Drop your lawyers’ names into your favorite search engine for news reports about the attorney or the attorney’s firm.
What to Look for During the Consultation
Once you have your list of candidates, set up at least a small handful of consultations — three, minimum. Consultations are typically free. They last anywhere from 15 minutes to an hour, and are an opportunity for learning.
You’ll have questions for the workers comp lawyers. So will your prospective counselors. Included in what a good workers comp attorney will ask about:
- A brief biography, including work experience.
- What happened that resulted in your injury or illness?
- When did it happen (or when did you become aware of your work-related illness/condition)?
- Were there any unusual circumstances leading up to the incident?
- Were you trained in the job you were performing at the time?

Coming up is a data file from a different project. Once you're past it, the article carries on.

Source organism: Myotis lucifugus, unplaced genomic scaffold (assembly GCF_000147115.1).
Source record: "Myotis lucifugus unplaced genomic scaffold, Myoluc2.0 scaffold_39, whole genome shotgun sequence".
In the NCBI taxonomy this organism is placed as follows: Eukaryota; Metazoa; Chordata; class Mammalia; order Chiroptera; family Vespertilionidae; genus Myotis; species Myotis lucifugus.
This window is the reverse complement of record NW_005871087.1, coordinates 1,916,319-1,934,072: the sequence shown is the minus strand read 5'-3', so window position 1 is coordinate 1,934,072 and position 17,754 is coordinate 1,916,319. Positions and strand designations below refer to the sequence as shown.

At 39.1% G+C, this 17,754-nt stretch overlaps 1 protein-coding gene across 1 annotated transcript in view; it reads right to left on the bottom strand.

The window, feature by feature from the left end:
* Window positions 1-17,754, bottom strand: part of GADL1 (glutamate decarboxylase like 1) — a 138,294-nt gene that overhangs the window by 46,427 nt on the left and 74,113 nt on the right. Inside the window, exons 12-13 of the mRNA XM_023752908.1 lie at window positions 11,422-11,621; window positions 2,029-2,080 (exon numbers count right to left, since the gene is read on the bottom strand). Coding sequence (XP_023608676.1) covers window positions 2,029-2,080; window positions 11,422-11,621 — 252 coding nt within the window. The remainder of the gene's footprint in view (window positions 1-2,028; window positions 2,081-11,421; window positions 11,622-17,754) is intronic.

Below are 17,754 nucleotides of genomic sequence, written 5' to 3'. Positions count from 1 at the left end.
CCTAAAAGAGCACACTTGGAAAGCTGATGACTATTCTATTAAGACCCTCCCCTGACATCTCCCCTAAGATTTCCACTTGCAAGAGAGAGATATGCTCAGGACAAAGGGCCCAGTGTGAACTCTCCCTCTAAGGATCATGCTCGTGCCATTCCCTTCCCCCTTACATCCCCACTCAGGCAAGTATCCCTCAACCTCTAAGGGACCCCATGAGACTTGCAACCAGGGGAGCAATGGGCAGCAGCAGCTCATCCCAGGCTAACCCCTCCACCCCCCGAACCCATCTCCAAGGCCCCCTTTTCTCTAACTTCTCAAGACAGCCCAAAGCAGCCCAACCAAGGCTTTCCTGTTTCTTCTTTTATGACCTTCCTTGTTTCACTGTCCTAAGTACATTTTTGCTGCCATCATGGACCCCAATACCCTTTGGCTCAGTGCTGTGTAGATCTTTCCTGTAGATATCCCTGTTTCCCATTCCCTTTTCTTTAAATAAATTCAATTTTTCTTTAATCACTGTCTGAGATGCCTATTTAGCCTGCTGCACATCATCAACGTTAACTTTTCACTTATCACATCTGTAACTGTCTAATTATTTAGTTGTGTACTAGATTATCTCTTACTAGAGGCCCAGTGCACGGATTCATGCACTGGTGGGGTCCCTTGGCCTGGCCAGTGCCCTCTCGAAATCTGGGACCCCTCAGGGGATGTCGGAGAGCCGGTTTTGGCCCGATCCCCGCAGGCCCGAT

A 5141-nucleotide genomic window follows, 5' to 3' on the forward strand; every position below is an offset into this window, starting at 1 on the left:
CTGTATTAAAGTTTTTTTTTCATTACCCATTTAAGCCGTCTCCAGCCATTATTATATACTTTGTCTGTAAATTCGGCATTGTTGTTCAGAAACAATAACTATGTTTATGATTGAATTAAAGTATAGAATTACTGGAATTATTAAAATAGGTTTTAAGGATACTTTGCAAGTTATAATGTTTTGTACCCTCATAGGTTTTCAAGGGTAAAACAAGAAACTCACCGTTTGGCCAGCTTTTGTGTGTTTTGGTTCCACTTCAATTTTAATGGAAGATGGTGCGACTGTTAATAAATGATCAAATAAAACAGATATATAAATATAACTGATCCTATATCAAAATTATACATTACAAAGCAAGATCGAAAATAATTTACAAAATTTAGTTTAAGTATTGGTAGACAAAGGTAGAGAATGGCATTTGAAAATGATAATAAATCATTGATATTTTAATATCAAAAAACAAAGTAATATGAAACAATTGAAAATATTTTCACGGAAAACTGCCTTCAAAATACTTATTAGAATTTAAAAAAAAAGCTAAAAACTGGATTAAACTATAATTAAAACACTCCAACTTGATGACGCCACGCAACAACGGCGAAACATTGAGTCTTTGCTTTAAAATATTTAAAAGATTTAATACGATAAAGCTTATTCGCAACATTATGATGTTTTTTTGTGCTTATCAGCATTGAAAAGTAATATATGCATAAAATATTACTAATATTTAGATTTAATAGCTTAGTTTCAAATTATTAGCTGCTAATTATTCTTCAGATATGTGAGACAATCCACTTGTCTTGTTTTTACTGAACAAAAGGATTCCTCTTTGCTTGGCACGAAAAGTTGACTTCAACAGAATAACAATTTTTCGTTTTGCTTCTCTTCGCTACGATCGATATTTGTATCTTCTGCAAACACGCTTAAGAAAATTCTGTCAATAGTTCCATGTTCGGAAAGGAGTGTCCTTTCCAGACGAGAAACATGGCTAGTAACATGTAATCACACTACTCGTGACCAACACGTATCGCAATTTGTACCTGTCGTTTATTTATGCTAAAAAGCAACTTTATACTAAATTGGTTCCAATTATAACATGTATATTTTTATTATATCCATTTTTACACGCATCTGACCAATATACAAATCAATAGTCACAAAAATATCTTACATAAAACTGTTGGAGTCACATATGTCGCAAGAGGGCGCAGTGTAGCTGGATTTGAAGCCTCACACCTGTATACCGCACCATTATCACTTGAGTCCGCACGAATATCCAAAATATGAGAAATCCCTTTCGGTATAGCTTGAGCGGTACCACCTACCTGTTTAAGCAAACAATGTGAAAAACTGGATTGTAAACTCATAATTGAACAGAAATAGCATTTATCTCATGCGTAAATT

- Does your job require specific licenses and/or certifications? If so, do you have them? Are they current?
- Were there witnesses?
- Can you provide evidence (photographs from the scene, witness statements)?
- Have you reported your injury/illness to your employer? When?
- What documentation do you have from your employer and/or workers comp insurer?
- Have you posted anything about your injury on social media? (If not, good. If so, take it down.)
- What sort of hobbies or recreational activities outside of work do you pursue? This is important information if you had been active in athletics or other activities that can put strains on your body.
“If you play in a softball league and your work accident involves an injured shoulder, your employer’s workers comp insurance company may try to pin your injury on that instead,” Dominguez said. “A good workers comp attorney will not wait to be surprised by defense counsel.”
Be wary of workers comp lawyers who are slow to respond or difficult to reach during the consultation period — that is, before they have been retained. “That,” Dominguez says, “is a clear indication of how you’ll be treated as a client.”